With its hot sandy streets, whitewashed mosques and bright flashes of color, Dakar beats to a different drum than other West African capitals. Spread out over a rocky peninsula, the year-round breeze carries the complex sound of mbalax music and the smell of piping hot thieboudjenne, the national dish. As sunset falls, thousands of Dakarois head to the beaches for open-air workout sessions, while in the bustling Medina area, women fry fish and plantains by the roadside. Fishermen haul in their catch in the shadow of sleek shopping malls, while men dressed in silky boubous stop for prayers and hawkers sell peanuts and wood carvings on every corner. Dakar is a city of contrasts, of gentle breezes and loud chatter, of colonial architecture and construction sites. Our Dakar city guide will help you negotiate the city by the sea.
Senegal’s national cuisine is lighter and less spicy than that of neighboring countries. Dishes like yassa poulet (chicken stewed with onions, lemon and olives) are influenced by Mediterranean traditions, while the national dish thieboudjenne (‘ceeb’ for short) is a feast of fish, eggplant, carrots and rice — a West African version of a Spanish paella. For 1000 cfa you can dig in to the plat-du-jour at lunchtime at Adji’s, a tiny food shack over by the plage de Ngor. (It’s a two-room affair on the left-hand side of the road, opposite the USAID office just as you turn into the carpark: you can’t miss it.) Dakar is also famous for its excellent seafood.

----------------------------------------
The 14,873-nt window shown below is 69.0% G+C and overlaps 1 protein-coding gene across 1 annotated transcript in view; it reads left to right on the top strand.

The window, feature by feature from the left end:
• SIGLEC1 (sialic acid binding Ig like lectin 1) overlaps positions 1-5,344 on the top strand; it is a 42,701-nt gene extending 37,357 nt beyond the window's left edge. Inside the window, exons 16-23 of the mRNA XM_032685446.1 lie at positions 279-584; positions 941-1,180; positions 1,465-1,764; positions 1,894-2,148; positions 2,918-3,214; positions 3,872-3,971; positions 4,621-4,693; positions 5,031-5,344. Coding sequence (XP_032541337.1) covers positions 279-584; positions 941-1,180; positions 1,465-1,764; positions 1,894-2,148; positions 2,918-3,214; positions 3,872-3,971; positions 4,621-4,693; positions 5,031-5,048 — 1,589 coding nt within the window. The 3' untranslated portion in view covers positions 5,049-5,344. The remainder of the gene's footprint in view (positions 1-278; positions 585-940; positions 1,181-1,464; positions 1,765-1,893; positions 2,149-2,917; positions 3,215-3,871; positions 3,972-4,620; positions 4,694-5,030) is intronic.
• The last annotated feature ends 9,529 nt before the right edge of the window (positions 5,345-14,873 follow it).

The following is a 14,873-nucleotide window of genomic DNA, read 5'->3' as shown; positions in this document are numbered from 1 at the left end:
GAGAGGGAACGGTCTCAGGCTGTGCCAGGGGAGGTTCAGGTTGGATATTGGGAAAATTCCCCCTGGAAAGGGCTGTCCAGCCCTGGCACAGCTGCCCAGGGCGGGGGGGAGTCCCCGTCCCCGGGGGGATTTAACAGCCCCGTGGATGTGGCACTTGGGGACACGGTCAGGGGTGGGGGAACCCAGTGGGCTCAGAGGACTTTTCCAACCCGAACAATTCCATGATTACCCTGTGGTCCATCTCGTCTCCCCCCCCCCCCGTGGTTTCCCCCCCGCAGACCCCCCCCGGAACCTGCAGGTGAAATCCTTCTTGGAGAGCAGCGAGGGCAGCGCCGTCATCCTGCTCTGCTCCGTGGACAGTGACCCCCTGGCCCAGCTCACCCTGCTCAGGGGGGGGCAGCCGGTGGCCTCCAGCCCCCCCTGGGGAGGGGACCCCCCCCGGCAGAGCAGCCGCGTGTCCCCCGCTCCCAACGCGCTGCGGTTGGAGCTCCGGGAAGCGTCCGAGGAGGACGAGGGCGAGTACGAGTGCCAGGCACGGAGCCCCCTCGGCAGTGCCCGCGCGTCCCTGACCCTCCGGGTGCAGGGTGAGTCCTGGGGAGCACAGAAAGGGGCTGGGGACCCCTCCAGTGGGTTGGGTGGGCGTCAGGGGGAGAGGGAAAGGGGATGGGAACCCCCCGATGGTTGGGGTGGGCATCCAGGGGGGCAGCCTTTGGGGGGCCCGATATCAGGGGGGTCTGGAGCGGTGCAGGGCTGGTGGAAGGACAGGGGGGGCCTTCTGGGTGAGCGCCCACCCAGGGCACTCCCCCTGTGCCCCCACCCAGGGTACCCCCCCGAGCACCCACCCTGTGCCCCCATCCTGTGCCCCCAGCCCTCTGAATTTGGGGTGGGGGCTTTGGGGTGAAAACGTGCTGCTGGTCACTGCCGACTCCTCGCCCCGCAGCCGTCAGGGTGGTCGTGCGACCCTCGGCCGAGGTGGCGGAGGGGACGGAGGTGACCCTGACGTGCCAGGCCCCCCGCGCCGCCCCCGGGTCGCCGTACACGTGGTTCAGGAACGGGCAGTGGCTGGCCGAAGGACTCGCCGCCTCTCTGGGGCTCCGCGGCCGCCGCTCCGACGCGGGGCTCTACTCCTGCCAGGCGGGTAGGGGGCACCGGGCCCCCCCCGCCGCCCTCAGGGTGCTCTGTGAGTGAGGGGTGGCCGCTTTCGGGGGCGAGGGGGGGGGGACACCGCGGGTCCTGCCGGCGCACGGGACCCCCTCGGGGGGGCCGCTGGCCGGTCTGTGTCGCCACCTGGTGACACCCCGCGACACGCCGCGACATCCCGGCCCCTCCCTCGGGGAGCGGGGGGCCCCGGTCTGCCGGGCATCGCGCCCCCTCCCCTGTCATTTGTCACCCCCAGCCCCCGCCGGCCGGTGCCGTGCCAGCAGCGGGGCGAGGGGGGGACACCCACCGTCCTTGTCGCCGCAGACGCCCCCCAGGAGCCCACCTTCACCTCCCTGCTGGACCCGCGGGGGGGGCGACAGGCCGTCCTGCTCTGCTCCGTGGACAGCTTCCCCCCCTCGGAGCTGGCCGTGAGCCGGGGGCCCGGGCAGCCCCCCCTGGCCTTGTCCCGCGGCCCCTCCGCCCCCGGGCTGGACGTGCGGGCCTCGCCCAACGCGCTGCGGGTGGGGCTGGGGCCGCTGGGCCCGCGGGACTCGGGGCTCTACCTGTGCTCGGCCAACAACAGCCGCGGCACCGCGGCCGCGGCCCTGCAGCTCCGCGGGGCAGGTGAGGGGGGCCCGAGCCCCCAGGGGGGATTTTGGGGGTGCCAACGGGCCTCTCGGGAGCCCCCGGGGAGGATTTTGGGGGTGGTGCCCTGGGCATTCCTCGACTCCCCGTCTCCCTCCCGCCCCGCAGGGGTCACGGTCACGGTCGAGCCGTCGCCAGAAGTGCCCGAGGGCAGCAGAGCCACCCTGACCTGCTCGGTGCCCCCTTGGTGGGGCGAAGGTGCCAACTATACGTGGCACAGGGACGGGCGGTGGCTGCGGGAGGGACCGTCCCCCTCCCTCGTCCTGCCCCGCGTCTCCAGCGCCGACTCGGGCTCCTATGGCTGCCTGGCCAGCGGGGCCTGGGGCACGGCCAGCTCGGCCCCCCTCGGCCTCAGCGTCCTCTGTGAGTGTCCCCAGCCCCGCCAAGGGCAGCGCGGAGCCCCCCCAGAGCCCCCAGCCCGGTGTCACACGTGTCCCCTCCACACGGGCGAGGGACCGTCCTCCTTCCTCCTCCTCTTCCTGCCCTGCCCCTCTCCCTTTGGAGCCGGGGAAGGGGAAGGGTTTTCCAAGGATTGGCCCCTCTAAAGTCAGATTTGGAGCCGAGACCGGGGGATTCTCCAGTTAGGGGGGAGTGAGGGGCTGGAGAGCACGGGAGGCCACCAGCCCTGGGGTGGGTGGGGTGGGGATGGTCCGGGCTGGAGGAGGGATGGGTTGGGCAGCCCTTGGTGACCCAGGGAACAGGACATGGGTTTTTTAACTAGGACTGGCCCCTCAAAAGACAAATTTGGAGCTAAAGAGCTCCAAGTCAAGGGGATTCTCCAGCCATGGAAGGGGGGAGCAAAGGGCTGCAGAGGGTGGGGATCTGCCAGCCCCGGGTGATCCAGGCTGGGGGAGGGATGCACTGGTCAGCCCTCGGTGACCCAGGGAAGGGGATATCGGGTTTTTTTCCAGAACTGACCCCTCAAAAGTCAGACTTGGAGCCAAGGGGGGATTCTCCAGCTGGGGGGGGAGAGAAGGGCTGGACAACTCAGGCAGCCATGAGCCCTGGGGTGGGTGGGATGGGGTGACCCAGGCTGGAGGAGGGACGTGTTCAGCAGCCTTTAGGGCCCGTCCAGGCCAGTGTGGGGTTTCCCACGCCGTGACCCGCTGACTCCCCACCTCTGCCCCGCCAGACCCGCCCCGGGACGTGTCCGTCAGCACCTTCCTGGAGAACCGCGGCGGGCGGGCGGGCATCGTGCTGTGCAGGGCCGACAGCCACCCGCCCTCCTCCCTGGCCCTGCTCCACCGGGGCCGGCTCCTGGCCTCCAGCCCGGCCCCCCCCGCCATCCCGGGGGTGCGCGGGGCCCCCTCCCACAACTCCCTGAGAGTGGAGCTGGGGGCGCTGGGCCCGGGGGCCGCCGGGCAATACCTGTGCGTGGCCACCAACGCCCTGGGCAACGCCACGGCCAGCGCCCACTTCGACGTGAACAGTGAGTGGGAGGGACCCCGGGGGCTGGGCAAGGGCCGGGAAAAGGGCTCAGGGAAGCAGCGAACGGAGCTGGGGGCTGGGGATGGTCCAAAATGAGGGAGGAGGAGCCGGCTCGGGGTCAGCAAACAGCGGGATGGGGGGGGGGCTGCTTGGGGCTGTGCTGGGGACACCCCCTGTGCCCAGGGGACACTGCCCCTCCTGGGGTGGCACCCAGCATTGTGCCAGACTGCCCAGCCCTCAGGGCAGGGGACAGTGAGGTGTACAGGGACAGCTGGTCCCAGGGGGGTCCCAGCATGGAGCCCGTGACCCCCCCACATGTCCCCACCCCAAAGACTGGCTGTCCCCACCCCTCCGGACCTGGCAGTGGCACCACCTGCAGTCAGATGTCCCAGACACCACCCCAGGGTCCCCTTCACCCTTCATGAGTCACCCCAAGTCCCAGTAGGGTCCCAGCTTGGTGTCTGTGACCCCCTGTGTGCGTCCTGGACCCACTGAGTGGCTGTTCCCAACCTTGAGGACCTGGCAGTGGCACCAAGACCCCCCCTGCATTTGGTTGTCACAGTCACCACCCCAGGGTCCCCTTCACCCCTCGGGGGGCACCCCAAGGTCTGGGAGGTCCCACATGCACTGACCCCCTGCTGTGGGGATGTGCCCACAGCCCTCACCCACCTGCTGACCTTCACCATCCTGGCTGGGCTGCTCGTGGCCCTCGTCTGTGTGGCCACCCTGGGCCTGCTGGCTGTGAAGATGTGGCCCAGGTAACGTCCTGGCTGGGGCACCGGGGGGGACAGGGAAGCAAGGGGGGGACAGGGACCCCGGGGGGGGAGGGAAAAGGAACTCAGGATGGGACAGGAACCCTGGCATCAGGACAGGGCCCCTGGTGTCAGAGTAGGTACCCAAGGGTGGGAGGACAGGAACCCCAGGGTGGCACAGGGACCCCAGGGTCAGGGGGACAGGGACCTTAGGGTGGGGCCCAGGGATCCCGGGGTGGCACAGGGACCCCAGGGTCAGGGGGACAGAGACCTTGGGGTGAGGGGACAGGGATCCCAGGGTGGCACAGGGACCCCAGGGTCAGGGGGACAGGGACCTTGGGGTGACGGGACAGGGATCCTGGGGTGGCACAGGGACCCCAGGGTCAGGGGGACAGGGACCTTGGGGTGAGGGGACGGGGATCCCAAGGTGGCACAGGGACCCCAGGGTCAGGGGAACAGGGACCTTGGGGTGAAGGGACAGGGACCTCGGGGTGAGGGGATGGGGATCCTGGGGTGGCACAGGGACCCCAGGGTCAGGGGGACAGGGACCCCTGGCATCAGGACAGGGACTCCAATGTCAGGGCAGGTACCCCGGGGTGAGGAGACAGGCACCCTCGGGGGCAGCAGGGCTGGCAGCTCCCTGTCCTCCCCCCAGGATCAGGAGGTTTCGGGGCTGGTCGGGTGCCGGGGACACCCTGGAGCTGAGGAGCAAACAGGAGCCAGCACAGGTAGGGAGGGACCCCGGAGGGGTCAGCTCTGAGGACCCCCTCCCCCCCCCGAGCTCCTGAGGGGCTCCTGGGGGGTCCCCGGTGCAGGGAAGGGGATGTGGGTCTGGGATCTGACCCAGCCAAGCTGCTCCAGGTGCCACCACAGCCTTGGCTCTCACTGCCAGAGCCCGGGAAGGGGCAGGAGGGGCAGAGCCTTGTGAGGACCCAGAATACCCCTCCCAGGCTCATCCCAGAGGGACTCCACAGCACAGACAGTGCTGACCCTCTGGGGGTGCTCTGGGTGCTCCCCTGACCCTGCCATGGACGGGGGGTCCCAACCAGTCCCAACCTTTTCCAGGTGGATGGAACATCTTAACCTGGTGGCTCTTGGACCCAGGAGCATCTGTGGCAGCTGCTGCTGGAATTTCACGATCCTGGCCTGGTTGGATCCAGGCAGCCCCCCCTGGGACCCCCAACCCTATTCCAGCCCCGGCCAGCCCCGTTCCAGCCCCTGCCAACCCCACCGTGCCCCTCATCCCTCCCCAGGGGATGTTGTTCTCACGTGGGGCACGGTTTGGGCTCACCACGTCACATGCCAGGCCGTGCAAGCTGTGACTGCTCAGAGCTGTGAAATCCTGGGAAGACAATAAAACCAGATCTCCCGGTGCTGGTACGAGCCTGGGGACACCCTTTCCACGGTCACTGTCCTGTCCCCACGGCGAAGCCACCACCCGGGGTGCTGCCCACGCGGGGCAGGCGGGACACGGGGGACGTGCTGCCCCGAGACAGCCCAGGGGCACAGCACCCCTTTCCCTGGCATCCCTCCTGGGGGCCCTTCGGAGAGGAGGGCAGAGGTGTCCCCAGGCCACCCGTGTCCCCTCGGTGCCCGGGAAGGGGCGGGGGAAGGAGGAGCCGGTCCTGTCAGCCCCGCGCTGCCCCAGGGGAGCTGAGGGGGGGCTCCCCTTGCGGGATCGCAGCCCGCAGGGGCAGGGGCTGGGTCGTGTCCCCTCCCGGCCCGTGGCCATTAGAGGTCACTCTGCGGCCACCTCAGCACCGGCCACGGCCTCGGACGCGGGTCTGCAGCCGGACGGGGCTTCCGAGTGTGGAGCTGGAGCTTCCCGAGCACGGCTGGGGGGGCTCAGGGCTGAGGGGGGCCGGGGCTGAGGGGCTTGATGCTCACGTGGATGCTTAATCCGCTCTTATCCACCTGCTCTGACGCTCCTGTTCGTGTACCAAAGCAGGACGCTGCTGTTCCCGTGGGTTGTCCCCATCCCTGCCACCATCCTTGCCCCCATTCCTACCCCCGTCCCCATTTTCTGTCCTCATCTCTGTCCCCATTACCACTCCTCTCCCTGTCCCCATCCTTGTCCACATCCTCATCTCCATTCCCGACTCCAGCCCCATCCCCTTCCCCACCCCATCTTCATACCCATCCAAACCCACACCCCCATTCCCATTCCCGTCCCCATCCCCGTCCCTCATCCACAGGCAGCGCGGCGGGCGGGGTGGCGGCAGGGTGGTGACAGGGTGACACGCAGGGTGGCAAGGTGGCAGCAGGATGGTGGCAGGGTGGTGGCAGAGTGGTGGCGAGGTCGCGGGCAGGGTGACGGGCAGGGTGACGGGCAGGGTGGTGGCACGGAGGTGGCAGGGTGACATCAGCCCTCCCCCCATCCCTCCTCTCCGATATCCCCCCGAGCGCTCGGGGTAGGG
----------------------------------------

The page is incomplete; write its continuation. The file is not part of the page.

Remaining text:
La Cabane du Pecheur, also at the plage de Ngor, has some the sea’s freshest offerings; we love the oysters and surf ‘n’ turf plates there on Sundays. Order a bottle of cold white and feel the sea breeze waft in through the big open windows. If you’re in the mood for dessert, there’s great gelato to be had from the ice cream shop inside the entrance to the Sea Plaza shopping mall (next door to the Radisson Blu).
La Cabane du Surfeur (not to be confused with La Cabane du Pecheur) over in Almadies has great views for sundowners. Or try the tapas bar at Le Ngor, a quirky restaurant perched on the clifftop further along the Almadies beach road. A curious cast of avian characters — fluffy white overgrown chickens, sea birds and nesting hens — struts past the bar, while bowls of hot tapas snacks, cocktails and carafes of vin blanc can be ordered. The terrace of the Hotel Sokhamon is also a great sundowner spot, with live jazz on Fridays.
Dakar was practically made from music; the complex beat of mbalax tunes, the Caribbean-tinged tracks from vintage stars like Pape Fall and Orchestre Baobab, and the big soulful voice of megastar Youssou N’Dour. Even the muezzins at the city’s mosques sing at the top of their lungs when they call to prayer. The outdoor bar/restaurant/club Just 4 U over in the residential neighborhood of Point E is the best place in Dakar to hear live music, with a regular line-up of old favorites and hip new voices. The Institut Francais (Avenue Joseph Gomis) in the downtown Plateau district has a dedicated outdoor auditorium with top-notch concerts several times a week, while Youssou N’Dour’s club, Thiossane (on Rue 10 in the neighborhood of Amitie 2) is a great place to dance the night away. With the exception of the Institut Francais, the best gigs in Dakar get underway after midnight, with even ageing superstars performing their best stuff after 2am.